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Post-Acute Withdrawal Syndrome: 5 Tips How To Get Through PAWS

Post-Acute Withdrawal Syndrome: 5 Tips How To Get Through PAWS

By Chris Walker

The topic at one glance

There are two stages of withdrawal. The first stage is the acute stage, which usually lasts at most a few weeks. During this stage, you may experience physical withdrawal symptoms. But every drug is different, and every person is different. The second stage of withdrawal is called the Post-Acute Withdrawal Syndrome (PAWS). This refers to withdrawal symptoms that persist for an extended duration following drug or alcohol discontinuation. During this stage, you’ll have fewer physical symptoms, but more emotional and psychological withdrawal symptoms.

Light at the end of the tunnel - PAWS mean that you're on the right track in your recovery

This is why everyone experiences PAWS slightly differently

There is a multitude of symptoms associated with PAWS. Though each of these is fairly common among people withdrawing from drugs and alcohol, the exact number, combination, and timing of specific symptoms is different for each person. Physical differences between people, as well as differences in the types of drugs used and the amount and frequency of use all,  affect each individual’s experience of PAWS.

These are common symptoms of the Post-Acute-Withdrawal Syndrome

Why do we experience PAWS?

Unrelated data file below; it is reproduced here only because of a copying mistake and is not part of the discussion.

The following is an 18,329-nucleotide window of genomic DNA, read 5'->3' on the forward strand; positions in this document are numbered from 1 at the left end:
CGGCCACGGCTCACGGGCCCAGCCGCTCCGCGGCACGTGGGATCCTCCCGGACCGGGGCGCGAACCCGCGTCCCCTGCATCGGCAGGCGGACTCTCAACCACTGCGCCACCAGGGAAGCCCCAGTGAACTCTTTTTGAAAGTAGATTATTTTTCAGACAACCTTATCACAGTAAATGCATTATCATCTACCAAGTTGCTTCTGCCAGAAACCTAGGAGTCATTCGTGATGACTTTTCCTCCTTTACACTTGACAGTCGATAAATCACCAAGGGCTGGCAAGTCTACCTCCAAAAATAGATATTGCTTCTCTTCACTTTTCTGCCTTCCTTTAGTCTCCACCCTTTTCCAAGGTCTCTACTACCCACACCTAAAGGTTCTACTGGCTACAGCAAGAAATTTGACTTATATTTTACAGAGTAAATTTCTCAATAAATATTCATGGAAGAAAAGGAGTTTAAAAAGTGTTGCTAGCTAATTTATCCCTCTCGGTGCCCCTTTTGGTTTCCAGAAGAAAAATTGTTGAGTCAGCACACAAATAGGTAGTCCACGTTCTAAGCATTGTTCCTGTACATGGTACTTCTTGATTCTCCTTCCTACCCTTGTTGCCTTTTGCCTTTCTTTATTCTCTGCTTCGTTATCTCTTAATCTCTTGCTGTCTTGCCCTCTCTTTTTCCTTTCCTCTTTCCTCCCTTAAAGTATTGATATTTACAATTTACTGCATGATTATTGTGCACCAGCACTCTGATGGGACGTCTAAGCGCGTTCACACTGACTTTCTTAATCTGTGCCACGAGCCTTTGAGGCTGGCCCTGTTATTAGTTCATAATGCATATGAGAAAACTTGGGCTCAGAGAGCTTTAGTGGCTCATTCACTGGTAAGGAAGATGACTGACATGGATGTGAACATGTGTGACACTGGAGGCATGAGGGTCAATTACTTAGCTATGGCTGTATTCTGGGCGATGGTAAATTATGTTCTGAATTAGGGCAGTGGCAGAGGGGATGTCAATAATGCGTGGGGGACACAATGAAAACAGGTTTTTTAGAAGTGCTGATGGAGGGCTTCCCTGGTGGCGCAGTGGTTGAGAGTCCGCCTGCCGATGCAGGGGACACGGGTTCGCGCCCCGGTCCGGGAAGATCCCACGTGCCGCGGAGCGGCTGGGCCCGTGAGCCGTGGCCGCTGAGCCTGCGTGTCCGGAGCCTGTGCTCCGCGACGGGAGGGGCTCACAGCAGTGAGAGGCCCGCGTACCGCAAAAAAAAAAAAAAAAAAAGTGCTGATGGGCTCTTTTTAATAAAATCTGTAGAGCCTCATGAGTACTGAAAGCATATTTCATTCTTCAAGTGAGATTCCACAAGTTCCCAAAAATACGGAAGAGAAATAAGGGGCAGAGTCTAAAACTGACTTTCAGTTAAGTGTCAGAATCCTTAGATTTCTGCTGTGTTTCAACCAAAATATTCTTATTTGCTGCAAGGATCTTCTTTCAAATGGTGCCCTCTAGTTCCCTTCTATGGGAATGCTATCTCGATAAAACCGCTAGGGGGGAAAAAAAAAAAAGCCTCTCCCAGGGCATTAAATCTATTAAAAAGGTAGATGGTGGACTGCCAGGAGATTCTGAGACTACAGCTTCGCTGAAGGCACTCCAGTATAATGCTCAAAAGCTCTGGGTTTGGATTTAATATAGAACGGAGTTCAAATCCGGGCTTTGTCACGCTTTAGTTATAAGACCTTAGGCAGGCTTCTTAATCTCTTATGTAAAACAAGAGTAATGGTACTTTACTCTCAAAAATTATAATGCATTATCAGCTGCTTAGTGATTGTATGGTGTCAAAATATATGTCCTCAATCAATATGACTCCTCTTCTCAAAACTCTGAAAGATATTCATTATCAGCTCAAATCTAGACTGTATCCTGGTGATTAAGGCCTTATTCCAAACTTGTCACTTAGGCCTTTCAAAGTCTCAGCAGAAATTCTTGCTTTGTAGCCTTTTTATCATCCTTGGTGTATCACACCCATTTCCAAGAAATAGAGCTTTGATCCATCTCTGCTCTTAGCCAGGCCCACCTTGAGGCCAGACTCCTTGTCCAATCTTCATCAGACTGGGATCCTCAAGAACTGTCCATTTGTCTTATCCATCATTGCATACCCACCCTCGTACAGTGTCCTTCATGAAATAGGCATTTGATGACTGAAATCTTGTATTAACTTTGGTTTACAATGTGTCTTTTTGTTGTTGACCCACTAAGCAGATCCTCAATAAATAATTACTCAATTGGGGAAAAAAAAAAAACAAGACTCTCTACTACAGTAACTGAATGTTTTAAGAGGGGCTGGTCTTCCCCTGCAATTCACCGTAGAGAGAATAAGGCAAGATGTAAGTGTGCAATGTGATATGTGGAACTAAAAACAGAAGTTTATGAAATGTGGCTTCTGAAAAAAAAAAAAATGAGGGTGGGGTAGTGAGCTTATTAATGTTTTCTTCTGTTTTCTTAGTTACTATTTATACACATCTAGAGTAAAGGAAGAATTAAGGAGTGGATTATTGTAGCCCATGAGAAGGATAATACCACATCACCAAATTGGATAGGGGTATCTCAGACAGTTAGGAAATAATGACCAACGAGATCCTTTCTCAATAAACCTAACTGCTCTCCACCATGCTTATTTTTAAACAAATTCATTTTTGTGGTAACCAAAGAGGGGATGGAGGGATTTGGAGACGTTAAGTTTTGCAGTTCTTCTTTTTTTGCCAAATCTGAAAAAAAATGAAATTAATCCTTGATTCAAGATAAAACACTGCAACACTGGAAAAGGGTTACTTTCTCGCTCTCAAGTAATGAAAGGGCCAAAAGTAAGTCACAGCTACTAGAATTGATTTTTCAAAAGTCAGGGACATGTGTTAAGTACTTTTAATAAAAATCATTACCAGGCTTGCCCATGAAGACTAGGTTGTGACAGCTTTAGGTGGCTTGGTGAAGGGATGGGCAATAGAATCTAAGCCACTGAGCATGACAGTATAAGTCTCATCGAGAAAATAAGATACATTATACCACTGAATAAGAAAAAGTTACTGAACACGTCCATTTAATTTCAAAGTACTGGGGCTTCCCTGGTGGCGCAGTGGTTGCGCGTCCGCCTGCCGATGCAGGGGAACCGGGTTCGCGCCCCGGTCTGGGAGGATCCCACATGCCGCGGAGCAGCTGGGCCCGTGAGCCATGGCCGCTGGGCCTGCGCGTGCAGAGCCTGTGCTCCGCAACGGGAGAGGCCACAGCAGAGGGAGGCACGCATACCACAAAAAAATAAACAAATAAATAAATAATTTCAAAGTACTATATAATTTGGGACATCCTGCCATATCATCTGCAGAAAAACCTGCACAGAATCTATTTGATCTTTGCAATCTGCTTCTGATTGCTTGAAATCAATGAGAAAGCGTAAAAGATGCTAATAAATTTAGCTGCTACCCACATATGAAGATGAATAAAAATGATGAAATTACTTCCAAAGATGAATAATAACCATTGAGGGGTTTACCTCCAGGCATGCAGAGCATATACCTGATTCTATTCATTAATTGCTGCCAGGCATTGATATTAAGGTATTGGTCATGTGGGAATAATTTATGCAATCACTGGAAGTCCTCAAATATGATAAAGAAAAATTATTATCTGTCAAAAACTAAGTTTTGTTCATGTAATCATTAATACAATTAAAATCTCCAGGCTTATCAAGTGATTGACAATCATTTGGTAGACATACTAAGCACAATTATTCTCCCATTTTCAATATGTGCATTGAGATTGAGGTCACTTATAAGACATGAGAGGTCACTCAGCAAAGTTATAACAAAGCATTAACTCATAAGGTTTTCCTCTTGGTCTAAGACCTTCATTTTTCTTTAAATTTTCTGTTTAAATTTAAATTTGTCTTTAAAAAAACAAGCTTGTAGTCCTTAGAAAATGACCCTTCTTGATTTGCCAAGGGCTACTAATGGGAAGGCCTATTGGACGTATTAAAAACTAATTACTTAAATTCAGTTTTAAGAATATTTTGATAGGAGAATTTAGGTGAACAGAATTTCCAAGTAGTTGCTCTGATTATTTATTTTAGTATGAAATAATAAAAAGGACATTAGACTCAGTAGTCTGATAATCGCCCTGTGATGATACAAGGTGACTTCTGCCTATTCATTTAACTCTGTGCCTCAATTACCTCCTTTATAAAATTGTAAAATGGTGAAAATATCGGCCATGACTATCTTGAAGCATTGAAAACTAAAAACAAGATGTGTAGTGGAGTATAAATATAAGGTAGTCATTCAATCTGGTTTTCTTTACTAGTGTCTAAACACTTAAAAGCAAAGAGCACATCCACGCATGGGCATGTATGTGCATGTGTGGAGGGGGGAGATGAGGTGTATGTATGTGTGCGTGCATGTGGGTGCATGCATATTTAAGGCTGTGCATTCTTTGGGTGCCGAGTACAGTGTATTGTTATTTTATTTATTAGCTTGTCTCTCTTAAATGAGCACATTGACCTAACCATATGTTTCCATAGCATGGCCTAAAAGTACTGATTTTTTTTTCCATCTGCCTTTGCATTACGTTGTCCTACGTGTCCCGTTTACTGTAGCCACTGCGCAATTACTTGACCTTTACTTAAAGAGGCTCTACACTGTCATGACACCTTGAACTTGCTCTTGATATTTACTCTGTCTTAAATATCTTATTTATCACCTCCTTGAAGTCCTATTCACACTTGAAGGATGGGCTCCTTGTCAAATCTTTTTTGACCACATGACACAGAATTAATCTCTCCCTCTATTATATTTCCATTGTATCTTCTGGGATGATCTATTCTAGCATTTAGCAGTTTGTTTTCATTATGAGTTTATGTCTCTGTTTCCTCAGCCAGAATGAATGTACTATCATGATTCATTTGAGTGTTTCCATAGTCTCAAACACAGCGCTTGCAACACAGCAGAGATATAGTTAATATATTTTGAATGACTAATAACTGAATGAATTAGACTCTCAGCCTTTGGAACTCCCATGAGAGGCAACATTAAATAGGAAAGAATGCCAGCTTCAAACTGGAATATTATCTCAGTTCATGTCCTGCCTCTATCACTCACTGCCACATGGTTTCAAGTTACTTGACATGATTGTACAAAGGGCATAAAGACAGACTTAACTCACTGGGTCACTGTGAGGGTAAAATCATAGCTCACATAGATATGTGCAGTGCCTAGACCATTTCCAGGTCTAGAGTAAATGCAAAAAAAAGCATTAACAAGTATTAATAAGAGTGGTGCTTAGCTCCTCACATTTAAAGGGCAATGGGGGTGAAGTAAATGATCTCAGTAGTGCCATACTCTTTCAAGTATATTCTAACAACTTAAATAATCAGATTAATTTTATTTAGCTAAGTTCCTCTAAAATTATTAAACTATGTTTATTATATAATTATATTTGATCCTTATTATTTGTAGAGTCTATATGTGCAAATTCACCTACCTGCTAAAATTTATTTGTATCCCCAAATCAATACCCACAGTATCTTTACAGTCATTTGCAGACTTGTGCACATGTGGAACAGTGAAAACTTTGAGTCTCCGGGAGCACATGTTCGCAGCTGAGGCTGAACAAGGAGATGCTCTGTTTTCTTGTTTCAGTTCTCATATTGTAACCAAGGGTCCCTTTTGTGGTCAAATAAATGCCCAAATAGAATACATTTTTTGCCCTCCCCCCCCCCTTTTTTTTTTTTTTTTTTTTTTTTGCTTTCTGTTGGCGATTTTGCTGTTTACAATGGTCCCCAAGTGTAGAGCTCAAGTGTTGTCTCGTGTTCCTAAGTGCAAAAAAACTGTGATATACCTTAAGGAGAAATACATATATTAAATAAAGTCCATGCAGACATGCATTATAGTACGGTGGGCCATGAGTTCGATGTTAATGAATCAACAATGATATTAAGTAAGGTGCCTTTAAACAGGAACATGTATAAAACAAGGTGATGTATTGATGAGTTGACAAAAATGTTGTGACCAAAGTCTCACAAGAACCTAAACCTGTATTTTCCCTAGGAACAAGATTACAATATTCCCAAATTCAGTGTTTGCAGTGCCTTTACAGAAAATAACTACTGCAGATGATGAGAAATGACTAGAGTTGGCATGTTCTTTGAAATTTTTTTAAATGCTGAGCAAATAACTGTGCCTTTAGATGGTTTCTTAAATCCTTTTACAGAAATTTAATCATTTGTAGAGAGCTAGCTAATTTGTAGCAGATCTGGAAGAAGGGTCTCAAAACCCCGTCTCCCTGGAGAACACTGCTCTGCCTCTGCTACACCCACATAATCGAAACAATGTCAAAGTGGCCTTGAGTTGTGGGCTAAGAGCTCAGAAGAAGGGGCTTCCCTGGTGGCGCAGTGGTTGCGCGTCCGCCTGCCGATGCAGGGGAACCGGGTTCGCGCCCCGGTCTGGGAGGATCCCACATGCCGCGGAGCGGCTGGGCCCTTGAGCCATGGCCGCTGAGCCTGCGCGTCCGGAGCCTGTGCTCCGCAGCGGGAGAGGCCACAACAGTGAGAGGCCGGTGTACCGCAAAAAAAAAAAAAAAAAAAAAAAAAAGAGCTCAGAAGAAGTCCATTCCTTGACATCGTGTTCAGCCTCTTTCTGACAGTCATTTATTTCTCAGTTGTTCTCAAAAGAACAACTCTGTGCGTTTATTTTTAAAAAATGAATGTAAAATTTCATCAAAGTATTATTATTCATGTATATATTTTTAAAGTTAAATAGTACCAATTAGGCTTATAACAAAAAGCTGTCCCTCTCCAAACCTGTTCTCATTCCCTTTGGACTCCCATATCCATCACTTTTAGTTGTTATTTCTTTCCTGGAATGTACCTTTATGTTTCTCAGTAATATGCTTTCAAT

Post–Acute-Withdrawal Syndrome occurs because your brain chemistry is gradually returning to normal. As your brain recovers from being regularly poisoned, the levels of your brain chemicals fluctuate as they approach the new normal equilibrium, and this fluctuation causes PAWS.

How long does the Post-Acute-Withdrawal Syndrome last?

The majority of post-acute withdrawal symptoms will clear up within the first year. Some may resurface after this but as long as you understand this and you have learnt the skills to get through it then you will be ok.

How to get through PAWS? – 5 important tips

The most important thing to remember is that the symptoms will subside over time. Another one is, to realise that the symptoms you will experience are an entirely natural part of your recovery journey. It’s good to understand that you are not alone and if you stick with some of these uncomfortable feelings and symptoms then you are making real progress. Be patient with yourself and practice self-care.

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